Wheat board's cowgirl ad called offensive to women
The Canadian Wheat Board is taking some heat over a print advertisement that uses a leggy pinup girl to sell its services.
The ad, which has been running recently in farm publications, features a well-known illustration of a young woman with a cowboy hat straddling a fence.
The original painting — Hi-Ho, Sliver — was created by U.S. pinup artist Gil Elvgren in 1969, but it has resurfaced in recent weeks in the wheat board ad and on its website.
The ad — titled Still on the Fence? — encourages farmers to sign up for the board's "winter pool" offering to sell their grain.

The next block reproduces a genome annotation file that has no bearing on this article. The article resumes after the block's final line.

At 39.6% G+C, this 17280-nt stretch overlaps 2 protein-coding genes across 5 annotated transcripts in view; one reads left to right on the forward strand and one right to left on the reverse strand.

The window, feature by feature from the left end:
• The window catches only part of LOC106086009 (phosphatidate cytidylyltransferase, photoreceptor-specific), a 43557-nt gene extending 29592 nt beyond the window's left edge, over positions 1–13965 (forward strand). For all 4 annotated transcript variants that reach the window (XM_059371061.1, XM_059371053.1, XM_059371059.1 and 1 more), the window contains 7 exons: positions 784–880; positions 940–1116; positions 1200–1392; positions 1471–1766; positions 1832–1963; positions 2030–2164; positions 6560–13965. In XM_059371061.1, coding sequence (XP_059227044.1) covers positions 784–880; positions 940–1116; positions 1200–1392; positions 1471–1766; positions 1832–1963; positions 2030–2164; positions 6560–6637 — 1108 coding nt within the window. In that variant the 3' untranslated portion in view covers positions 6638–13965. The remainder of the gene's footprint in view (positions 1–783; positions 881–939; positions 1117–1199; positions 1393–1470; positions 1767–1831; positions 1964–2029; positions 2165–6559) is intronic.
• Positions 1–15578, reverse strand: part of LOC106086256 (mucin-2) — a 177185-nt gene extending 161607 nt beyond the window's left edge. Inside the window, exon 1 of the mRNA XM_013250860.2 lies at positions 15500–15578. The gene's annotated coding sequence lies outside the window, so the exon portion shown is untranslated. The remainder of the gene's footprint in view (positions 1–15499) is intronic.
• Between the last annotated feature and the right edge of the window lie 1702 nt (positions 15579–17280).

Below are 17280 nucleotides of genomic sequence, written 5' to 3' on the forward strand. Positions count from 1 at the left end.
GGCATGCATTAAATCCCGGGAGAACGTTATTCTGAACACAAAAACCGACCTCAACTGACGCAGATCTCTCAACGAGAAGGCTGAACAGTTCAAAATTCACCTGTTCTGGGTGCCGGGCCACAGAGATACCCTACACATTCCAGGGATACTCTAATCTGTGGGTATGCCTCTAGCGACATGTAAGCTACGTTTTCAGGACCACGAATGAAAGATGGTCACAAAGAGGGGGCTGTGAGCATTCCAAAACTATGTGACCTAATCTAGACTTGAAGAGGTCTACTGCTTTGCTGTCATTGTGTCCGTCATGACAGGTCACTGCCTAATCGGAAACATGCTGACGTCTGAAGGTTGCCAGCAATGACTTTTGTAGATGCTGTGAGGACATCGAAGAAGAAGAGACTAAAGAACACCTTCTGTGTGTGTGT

It's garnered mixed reviews among online commenters, with some saying it's harmless and other suggesting it looks like something one might see hanging up in a garage 50 years ago.
A spokesman for the National Farmers Union says the ad is offensive, adding it will likely cause farmers to sell their grain elsewhere.
"What an image of a long-legged woman straddling a fence has to do with selling grain is beyond me," Joan Brady, NFU women’s president said in a news release.
Brady said the CWB apparently doesn't realize that women are farmers and make decisions about who they want to do business with.
"Whether in our own right or in partnership, we are deeply involved in all aspects of farming," she said.
The controversy comes after a year of wrenching change for the Canadian Wheat Board, a Winnipeg-based grain agency that for decades enjoyed a monopoly on the marketing of Prairie wheat and barley.
The Conservative government ended the monopoly, a move that many farmers applauded, but others said would hurt them in the long run.